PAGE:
Challenge of improving postoperative pain management: case studies of three acute pain services in the UK National Health Service

A. E. Powell, H. T. O. Davies, J. Bannister, W. A. Macrae

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    22 Citations (Scopus)


    Previous national survey research has shown significant deficits in routine postoperative pain management in the UK. This study used an organizational change perspective to explore in detail the organizational challenges faced by three acute pain services in improving postoperative pain management.

    Case studies were conducted comprising documentary review and semi-structured interviews (71) with anaesthetists, surgeons, nurses, other health professionals, and managers working in and around three broadly typical acute pain services.

    Although the precise details differed to some degree, the three acute pain services all faced the same broad range of inter-related challenges identified in the organizational change literature (i.e. structural, political, cultural, educational, emotional, and physical/technological challenges). The services were largely isolated from wider organizational objectives and activities and struggled to engage other health professionals in improving postoperative pain management against a background of limited resources, turbulent organizational change, and inter- and intra-professional politics. Despite considerable efforts they struggled to address these challenges effectively.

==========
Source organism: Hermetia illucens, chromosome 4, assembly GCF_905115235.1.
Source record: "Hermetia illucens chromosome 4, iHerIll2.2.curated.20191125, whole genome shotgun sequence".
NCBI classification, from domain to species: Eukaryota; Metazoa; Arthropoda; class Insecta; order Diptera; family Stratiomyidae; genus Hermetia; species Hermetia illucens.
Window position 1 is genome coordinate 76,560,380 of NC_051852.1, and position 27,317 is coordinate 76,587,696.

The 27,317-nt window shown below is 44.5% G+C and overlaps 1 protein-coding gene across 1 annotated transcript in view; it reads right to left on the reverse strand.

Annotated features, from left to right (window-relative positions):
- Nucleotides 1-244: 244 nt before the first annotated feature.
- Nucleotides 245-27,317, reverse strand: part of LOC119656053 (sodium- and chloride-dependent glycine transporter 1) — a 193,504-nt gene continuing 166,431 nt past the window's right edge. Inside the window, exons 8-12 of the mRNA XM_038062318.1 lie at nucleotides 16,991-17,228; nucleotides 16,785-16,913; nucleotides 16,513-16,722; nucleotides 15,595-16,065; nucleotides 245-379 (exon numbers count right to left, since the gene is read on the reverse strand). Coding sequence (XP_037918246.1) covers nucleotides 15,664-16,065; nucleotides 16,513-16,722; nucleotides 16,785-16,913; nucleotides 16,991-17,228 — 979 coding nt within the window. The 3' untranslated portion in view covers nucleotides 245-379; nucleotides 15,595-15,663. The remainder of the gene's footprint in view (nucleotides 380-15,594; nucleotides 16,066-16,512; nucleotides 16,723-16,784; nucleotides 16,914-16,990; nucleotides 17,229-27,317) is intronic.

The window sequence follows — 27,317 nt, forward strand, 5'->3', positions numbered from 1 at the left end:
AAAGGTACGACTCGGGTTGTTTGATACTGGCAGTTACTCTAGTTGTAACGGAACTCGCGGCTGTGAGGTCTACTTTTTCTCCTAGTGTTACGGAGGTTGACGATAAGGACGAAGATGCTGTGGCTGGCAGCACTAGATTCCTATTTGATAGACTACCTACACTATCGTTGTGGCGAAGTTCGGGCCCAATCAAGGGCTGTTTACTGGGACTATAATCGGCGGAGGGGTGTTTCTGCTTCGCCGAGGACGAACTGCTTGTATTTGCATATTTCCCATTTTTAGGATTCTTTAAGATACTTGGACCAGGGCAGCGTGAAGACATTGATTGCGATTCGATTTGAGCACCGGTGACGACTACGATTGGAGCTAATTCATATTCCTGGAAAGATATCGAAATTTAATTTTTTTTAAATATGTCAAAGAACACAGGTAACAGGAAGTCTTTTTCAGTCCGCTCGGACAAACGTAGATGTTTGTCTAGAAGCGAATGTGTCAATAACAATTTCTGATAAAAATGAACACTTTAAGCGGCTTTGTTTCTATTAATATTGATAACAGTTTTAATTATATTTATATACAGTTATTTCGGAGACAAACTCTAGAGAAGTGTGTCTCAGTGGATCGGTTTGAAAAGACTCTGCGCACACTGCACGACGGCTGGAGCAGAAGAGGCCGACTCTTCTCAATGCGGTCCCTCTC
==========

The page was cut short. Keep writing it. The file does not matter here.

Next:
The literature on organizational change and quality improvement in health care suggests that it is only by addressing the multiple challenges in a comprehensive way across all levels of the organization and health-care system that sustained improvements in patient care can be secured. This helps to explain why the hard work and commitment of acute pain services over the years have not always resulted in significant improvements in routine postoperative pain management for all surgical patients. Using this literature and adopting a whole-organization quality improvement approach tailored to local circumstances may produce a step-change in the quality of routine postoperative pain management.

    Original languageEnglish
    Pages (from-to)824-831
    Number of pages8
    JournalBritish Journal of Anaesthesia
    Issue number6
    Publication statusPublished - Jun 2009


    • acute pain services
    • postoperative pain management
    • organizational approaches
    • CARE


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